‘The revised National Interest Analysis (NIA) for the Trans-Pacific Partnership Agreement minus the US (TPPA-11), released today, layers new spin onto old’, says University of Auckland law professor Jane Kelsey.
‘It is disappointing to see Labour and New Zealand First squander the chance to clean up a treaty making process which they have previously criticised. If anything, the democratic deficit has deteriorated further, making a mockery of the new government’s promise of a “progressive and inclusive” approach to negotiations.’
Labour and NZ First ignored calls for a genuinely independent analysis and a health impact analysis they made in their dissenting opinions at the select committee on the original agreement.
‘Instead, we have a propaganda exercise, prepared by officials who negotiated the agreement for a government that has already nailed its colours to the mast. It patently fails to justify Labour and NZ First’s decision to sign a deal they have previously opposed.’
Professor Kelsey describes the quality of this NIA as ‘even worse than the original, because in summarising the impacts it treats the 20-odd suspended items, for example affecting medicines and Pharmac, as if they have been permanently removed. The assumptions underlying their economic projections are untenable, and blanket assurances on the right to regulate for health, environment and Treaty of Waitangi are misleading.
Any suggesting that alternative analyses can be submitted to the select committee is, she says, ‘nonsense’. The committee has no power and only considers the text once it has been signed.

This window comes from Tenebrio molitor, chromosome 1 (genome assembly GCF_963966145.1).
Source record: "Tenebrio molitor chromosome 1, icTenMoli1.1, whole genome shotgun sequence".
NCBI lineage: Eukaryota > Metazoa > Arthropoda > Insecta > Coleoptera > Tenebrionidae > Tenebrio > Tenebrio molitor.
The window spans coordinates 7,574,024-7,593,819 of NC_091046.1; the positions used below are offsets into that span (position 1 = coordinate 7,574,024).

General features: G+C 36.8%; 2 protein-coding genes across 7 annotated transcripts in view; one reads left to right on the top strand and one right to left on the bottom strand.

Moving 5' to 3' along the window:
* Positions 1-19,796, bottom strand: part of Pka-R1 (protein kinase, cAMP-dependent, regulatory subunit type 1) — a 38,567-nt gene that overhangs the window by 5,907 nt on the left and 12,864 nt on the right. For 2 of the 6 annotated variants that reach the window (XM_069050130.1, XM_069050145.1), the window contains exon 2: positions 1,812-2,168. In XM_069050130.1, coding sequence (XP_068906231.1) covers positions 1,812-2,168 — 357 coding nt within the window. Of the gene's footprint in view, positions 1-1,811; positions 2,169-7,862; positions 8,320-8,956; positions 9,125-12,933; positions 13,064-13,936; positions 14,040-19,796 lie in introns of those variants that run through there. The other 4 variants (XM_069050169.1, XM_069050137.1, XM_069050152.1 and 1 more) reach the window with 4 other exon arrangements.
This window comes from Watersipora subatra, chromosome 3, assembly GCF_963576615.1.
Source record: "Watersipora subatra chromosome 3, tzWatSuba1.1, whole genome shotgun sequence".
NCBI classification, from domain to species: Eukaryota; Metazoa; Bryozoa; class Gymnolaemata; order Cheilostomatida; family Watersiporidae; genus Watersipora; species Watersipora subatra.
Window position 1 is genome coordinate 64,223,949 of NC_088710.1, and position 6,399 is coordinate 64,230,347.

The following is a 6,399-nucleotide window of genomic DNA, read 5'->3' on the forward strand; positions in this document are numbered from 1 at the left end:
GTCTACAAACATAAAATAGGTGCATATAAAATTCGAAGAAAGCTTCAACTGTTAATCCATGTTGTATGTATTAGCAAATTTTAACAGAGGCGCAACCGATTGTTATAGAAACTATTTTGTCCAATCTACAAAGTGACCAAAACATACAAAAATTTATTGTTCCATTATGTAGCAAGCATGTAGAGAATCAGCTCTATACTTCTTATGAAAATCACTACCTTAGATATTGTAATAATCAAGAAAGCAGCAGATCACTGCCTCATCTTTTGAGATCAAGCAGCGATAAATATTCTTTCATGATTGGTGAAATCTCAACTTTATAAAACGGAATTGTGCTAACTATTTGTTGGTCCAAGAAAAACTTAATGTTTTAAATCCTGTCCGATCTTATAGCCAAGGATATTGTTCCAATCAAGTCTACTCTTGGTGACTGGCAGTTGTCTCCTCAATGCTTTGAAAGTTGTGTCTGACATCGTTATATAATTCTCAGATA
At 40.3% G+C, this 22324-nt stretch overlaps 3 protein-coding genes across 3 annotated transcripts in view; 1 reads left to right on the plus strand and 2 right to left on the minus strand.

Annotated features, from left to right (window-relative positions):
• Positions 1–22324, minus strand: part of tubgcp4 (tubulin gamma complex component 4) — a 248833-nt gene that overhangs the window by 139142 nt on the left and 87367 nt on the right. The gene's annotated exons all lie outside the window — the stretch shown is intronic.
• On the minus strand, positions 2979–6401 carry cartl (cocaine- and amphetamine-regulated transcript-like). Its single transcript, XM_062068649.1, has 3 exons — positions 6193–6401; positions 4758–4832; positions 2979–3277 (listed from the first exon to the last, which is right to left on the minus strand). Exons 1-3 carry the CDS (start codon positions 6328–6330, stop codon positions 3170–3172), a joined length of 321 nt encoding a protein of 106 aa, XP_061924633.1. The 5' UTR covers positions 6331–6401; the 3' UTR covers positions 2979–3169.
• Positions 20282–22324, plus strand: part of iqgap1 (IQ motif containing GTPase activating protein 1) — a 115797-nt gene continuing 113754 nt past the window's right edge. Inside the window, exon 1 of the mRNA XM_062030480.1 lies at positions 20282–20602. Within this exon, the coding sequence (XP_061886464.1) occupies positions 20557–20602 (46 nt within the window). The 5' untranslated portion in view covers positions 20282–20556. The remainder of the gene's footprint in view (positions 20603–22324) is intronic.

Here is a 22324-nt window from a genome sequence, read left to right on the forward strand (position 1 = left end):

The greatest concern for Professor Kelsey is the government’s refusal to say how many countries have agreed to side letters that exclude ISDS claims against New Zealand, let alone who they are, aside from Australia. Apparently, these side-letters won’t be released until the signing on 8 March.
‘Without that information, claims that New Zealand is effectively protected from ISDS disputes are nonsense. Are Japan (with the 7th largest FDI inflows into New Zealand and 5th largest stock of FDI) and Canada (9th largest stock of FDI) prepared to exclude ISDS, or are we only talking about countries like Vietnam, Brunei and Peru?’
The terms that govern the US re-entry and reactivation of suspended items are vague, as is the US’s ability to ask for and receive more. Professor Kelsey insists that ‘this matters. Japanese officials reiterated overnight that they hope the US will re-join, but that negotiating its new demands would be difficult.’
‘Equally, the government needs to explain whether New Zealand could – and would – require a side-letter excluding ISDS as a precondition of other countries joining, such as the United Kingdom post-Brexit.’
‘Yet again the NIA leaves people in a fog of spin, misinformation, half-truths and deliberate omissions. This government promised better. It has failed.’